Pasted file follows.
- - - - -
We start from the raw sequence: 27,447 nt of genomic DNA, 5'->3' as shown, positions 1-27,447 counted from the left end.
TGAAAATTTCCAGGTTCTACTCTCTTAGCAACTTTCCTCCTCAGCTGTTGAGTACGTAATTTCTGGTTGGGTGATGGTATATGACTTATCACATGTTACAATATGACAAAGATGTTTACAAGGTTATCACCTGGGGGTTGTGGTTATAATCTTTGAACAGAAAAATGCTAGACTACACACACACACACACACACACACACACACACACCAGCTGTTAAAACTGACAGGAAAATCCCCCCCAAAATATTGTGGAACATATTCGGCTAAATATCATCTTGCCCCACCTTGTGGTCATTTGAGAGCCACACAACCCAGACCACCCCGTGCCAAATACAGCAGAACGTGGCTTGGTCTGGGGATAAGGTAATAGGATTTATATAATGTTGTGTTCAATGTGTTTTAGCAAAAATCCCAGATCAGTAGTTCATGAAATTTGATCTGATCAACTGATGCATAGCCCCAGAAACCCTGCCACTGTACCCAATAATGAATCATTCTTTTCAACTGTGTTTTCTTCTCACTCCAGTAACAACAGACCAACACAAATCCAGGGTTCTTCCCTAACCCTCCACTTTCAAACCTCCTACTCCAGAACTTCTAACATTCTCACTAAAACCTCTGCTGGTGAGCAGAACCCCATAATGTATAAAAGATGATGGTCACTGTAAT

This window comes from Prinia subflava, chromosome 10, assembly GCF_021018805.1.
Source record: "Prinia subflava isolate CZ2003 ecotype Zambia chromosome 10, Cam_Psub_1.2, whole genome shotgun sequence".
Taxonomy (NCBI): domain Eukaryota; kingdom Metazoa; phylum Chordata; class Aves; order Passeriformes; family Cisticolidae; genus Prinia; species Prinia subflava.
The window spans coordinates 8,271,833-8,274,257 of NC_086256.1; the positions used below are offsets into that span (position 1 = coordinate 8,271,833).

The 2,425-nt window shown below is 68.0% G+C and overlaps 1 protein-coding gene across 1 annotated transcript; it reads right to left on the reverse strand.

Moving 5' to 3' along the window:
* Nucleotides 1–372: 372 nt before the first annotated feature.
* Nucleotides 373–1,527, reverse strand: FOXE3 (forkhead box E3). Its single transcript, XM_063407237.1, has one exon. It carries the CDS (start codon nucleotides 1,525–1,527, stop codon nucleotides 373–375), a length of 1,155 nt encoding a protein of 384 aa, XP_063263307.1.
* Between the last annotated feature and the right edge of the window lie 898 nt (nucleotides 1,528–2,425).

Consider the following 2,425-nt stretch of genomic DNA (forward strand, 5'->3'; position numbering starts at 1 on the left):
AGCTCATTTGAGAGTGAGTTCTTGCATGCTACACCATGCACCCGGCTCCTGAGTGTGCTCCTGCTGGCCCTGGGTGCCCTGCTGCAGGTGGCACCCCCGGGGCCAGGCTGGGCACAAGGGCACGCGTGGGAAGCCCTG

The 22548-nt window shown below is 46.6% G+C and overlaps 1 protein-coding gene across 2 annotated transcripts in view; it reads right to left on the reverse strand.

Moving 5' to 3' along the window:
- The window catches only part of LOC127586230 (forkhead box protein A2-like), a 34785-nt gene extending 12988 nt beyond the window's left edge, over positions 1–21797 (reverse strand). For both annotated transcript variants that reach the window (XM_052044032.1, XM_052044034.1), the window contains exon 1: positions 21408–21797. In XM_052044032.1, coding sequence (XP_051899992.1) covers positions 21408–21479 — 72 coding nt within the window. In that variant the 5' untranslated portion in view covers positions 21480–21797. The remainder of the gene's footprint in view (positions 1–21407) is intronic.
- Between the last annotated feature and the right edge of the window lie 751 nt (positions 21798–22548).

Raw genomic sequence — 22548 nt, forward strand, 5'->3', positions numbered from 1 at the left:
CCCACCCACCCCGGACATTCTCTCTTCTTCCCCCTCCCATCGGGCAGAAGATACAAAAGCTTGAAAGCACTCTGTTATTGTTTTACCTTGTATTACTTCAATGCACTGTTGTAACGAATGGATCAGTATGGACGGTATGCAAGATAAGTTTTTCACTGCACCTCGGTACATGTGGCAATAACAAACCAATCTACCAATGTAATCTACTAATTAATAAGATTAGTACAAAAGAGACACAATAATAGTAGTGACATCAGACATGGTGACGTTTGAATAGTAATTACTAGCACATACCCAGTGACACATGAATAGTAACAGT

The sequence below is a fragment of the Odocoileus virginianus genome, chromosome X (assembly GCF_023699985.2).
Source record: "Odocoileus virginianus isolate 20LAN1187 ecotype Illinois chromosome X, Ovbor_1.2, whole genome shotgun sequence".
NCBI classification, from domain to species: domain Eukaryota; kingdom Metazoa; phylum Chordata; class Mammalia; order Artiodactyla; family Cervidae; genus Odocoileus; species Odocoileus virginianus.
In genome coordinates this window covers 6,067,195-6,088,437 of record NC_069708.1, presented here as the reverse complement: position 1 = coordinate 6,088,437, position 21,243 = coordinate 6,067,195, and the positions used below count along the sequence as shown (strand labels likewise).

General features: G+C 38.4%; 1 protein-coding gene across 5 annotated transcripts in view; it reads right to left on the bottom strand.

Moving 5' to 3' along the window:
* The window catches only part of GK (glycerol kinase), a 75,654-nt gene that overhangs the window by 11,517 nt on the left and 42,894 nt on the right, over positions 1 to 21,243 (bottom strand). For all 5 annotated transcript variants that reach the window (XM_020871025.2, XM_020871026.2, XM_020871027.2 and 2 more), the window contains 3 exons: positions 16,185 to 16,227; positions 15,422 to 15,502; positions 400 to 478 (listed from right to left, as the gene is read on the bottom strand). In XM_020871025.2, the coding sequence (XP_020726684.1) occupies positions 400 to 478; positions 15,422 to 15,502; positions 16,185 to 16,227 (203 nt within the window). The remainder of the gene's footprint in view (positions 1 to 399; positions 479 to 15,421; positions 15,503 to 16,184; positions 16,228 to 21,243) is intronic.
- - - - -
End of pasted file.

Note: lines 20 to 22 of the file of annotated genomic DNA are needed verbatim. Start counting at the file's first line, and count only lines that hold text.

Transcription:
The sequence below is a fragment of the Odocoileus virginianus genome, chromosome X (assembly GCF_023699985.2).
Source record: "Odocoileus virginianus isolate 20LAN1187 ecotype Illinois chromosome X, Ovbor_1.2, whole genome shotgun sequence".
NCBI classification, from domain to species: domain Eukaryota; kingdom Metazoa; phylum Chordata; class Mammalia; order Artiodactyla; family Cervidae; genus Odocoileus; species Odocoileus virginianus.